1. Lie flat on the back with the legs and feet together. Place the arms beside the body with the palms facing

hernia, slipped disc,  sciatica, high blood pressure or any serious back problem. 

down. 2.Relax the whole body. 3. Inhale and raise both legs to a vertical position, keeping them straight and together, using the abdominal muscles. 4. Press down on the arms and lift the buttocks, rolling the back away from the floor. Exhale and lower the legs over the head. 5. Try to touch the toes to the floor behind the head. 6. Do not force the ties to touch the floor. 7. Turn the palms up, bend the elbows and place the hands behind the rib cage to support the back as in the shoulder stand.

Benefits 1. The movement of the diaphragm which takes place during the practice of Halasana massages all the internal organs. 2. Activate the digestion, relieving constipation, revitalises the spleen. 3. Promote the production of insulin by the pancreas and improves liver and kidney function. 4. It strengthens the abdominal muscles, relieves spasms from the back muscles, tones the spinal nerves and increases blood circulation to the whole area. 5. It also regulates the activities of the thyroid gland and stimulates the thymus gland, boosting the immune system.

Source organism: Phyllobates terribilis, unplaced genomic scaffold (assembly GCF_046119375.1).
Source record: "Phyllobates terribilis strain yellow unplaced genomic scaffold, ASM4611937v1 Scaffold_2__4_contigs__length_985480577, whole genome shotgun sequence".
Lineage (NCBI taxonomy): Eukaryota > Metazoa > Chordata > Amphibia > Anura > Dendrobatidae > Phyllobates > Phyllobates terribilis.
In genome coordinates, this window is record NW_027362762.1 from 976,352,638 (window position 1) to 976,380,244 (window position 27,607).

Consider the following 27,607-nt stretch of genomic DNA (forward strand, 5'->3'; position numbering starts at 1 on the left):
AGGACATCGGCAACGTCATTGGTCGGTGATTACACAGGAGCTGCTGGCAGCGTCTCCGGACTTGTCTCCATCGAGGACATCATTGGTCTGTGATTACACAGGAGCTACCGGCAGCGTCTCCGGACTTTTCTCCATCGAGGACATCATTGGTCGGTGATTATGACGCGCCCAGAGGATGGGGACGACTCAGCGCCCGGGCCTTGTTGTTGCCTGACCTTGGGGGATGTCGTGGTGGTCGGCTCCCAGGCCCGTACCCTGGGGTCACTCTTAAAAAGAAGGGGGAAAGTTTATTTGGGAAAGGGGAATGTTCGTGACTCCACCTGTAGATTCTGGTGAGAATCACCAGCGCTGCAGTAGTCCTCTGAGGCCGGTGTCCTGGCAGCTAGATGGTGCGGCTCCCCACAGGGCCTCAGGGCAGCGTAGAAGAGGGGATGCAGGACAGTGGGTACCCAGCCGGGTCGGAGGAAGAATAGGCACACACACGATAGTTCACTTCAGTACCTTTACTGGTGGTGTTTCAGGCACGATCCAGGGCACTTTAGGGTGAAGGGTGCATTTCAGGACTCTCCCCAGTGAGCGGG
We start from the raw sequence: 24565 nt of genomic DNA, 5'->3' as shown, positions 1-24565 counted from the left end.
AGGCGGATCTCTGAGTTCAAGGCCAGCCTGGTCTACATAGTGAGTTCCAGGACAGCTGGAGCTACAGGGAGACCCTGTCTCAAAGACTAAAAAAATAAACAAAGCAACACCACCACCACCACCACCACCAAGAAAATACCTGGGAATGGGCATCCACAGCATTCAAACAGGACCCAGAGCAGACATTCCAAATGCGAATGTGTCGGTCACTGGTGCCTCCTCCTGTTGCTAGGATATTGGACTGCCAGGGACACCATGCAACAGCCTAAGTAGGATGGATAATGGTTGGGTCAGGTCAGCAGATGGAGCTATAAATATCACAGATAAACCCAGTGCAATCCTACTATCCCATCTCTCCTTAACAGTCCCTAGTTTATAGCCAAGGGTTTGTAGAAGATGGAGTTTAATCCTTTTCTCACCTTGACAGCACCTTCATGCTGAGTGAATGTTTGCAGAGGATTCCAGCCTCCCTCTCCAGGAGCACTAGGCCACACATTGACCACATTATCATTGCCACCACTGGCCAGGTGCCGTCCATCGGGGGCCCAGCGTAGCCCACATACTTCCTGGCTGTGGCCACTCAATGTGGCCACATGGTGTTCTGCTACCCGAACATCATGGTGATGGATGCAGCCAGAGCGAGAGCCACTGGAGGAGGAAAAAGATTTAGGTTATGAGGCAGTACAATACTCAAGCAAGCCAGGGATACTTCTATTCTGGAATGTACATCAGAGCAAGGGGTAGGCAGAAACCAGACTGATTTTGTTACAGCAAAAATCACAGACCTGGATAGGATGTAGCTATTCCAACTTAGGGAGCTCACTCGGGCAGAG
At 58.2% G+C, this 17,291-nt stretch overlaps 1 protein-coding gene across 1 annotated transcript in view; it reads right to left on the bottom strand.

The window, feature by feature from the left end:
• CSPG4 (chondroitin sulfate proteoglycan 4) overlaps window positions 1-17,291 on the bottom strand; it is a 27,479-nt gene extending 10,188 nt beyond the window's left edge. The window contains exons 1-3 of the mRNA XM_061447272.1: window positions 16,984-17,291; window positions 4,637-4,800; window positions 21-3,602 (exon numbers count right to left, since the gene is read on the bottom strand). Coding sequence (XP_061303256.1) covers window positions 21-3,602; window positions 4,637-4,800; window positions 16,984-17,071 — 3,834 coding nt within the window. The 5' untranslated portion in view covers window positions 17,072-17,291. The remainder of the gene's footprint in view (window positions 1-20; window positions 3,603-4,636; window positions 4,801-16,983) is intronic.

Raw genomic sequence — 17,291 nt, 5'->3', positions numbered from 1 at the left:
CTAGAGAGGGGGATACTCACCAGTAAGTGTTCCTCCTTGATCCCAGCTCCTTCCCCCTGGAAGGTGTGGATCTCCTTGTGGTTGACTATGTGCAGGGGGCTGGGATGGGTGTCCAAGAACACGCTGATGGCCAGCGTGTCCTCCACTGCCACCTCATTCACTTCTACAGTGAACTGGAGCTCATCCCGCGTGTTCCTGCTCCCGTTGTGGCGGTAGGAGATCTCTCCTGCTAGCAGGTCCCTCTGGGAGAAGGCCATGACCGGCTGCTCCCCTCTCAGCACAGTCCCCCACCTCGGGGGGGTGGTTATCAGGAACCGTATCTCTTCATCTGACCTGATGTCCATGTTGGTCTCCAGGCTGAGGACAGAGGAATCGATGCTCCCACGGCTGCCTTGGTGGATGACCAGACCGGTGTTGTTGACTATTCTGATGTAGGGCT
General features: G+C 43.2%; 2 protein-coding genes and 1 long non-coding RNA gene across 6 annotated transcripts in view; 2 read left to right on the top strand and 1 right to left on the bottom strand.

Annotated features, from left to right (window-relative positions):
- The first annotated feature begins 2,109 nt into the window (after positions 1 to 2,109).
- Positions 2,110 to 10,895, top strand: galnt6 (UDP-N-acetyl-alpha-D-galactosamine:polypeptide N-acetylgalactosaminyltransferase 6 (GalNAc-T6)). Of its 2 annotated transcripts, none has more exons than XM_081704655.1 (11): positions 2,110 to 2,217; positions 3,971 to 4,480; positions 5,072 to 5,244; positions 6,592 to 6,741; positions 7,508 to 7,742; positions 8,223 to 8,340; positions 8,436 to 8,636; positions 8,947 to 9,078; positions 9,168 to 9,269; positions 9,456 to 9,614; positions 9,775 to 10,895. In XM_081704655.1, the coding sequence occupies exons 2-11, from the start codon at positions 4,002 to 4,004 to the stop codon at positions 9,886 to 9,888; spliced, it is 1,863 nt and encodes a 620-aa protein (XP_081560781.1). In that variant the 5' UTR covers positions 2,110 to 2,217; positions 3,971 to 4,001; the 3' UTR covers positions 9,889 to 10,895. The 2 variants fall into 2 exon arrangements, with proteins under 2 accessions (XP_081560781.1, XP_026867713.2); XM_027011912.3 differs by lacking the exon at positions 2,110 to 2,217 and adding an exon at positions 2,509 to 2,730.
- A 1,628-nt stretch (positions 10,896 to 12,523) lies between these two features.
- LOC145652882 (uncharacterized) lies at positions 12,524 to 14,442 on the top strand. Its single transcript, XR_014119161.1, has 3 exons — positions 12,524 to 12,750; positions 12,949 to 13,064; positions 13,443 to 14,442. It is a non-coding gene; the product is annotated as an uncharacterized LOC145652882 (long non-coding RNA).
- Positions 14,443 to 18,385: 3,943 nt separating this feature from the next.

8. Inhale slowly and deeply and exhale slowly. Relax and hold the final pose for as long as comfortable. 9. Return to the starting position by lowering the arms with the palms facing down, then slowly exhale and lower the back and buttocks to the floor. 10. Raise the legs to the vertical position. Using the